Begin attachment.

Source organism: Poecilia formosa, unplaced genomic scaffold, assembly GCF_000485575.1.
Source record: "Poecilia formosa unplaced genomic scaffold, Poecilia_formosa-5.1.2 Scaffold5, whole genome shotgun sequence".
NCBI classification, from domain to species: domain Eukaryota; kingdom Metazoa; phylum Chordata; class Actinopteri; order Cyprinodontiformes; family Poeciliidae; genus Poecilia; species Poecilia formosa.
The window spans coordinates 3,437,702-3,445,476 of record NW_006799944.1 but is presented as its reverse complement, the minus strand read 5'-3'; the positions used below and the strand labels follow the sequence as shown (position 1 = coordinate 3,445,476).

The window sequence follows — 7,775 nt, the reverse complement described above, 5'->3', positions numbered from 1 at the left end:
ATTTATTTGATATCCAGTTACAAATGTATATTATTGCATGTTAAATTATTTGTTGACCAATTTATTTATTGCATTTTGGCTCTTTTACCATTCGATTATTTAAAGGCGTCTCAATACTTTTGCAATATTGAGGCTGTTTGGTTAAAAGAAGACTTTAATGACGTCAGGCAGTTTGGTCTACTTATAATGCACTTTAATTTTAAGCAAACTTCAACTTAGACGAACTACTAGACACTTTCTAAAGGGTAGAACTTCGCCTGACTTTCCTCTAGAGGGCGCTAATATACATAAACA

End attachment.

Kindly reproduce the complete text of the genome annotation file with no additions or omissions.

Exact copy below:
Source organism: Poecilia formosa, unplaced genomic scaffold, assembly GCF_000485575.1.
Source record: "Poecilia formosa unplaced genomic scaffold, Poecilia_formosa-5.1.2 Scaffold5, whole genome shotgun sequence".
NCBI classification, from domain to species: domain Eukaryota; kingdom Metazoa; phylum Chordata; class Actinopteri; order Cyprinodontiformes; family Poeciliidae; genus Poecilia; species Poecilia formosa.
The window spans coordinates 3,437,702-3,445,476 of record NW_006799944.1 but is presented as its reverse complement, the minus strand read 5'-3'; the positions used below and the strand labels follow the sequence as shown (position 1 = coordinate 3,445,476).

The window sequence follows — 7,775 nt, the reverse complement described above, 5'->3', positions numbered from 1 at the left end:
ATTTATTTGATATCCAGTTACAAATGTATATTATTGCATGTTAAATTATTTGTTGACCAATTTATTTATTGCATTTTGGCTCTTTTACCATTCGATTATTTAAAGGCGTCTCAATACTTTTGCAATATTGAGGCTGTTTGGTTAAAAGAAGACTTTAATGACGTCAGGCAGTTTGGTCTACTTATAATGCACTTTAATTTTAAGCAAACTTCAACTTAGACGAACTACTAGACACTTTCTAAAGGGTAGAACTTCGCCTGACTTTCCTCTAGAGGGCGCTAATATACATAAACA